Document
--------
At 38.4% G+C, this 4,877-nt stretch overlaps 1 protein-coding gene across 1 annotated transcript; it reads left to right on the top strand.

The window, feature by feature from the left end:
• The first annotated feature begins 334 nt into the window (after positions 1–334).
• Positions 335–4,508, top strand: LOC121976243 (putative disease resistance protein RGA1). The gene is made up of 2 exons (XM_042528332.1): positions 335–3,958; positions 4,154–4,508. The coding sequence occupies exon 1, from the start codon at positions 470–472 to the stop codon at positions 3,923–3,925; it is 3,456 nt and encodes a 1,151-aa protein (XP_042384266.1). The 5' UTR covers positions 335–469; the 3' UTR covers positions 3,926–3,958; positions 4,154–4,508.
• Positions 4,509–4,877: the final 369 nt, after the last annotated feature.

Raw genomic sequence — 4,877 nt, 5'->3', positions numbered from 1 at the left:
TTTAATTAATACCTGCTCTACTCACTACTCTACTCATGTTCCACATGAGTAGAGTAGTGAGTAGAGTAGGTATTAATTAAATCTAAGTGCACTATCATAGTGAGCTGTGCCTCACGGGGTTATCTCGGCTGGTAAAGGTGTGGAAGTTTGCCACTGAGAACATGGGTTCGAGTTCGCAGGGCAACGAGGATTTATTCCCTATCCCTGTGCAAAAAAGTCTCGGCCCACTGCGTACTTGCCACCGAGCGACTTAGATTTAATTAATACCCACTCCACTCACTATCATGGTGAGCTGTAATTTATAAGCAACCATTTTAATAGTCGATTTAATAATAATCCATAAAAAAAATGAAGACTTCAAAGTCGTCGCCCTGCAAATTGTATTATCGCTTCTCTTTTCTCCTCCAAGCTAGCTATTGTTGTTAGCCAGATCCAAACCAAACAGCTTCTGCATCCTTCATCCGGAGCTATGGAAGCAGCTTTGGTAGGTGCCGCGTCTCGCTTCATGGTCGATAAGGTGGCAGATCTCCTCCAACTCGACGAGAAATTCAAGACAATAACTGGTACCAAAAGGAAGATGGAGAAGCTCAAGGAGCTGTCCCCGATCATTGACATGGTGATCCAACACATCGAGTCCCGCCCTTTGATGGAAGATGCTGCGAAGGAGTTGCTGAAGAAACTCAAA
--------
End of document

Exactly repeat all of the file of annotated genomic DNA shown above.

At 38.4% G+C, this 4,877-nt stretch overlaps 1 protein-coding gene across 1 annotated transcript; it reads left to right on the top strand.

The window, feature by feature from the left end:
• The first annotated feature begins 334 nt into the window (after positions 1–334).
• Positions 335–4,508, top strand: LOC121976243 (putative disease resistance protein RGA1). The gene is made up of 2 exons (XM_042528332.1): positions 335–3,958; positions 4,154–4,508. The coding sequence occupies exon 1, from the start codon at positions 470–472 to the stop codon at positions 3,923–3,925; it is 3,456 nt and encodes a 1,151-aa protein (XP_042384266.1). The 5' UTR covers positions 335–469; the 3' UTR covers positions 3,926–3,958; positions 4,154–4,508.
• Positions 4,509–4,877: the final 369 nt, after the last annotated feature.

Raw genomic sequence — 4,877 nt, 5'->3', positions numbered from 1 at the left:
TTTAATTAATACCTGCTCTACTCACTACTCTACTCATGTTCCACATGAGTAGAGTAGTGAGTAGAGTAGGTATTAATTAAATCTAAGTGCACTATCATAGTGAGCTGTGCCTCACGGGGTTATCTCGGCTGGTAAAGGTGTGGAAGTTTGCCACTGAGAACATGGGTTCGAGTTCGCAGGGCAACGAGGATTTATTCCCTATCCCTGTGCAAAAAAGTCTCGGCCCACTGCGTACTTGCCACCGAGCGACTTAGATTTAATTAATACCCACTCCACTCACTATCATGGTGAGCTGTAATTTATAAGCAACCATTTTAATAGTCGATTTAATAATAATCCATAAAAAAAATGAAGACTTCAAAGTCGTCGCCCTGCAAATTGTATTATCGCTTCTCTTTTCTCCTCCAAGCTAGCTATTGTTGTTAGCCAGATCCAAACCAAACAGCTTCTGCATCCTTCATCCGGAGCTATGGAAGCAGCTTTGGTAGGTGCCGCGTCTCGCTTCATGGTCGATAAGGTGGCAGATCTCCTCCAACTCGACGAGAAATTCAAGACAATAACTGGTACCAAAAGGAAGATGGAGAAGCTCAAGGAGCTGTCCCCGATCATTGACATGGTGATCCAACACATCGAGTCCCGCCCTTTGATGGAAGATGCTGCGAAGGAGTTGCTGAAGAAACTCAAA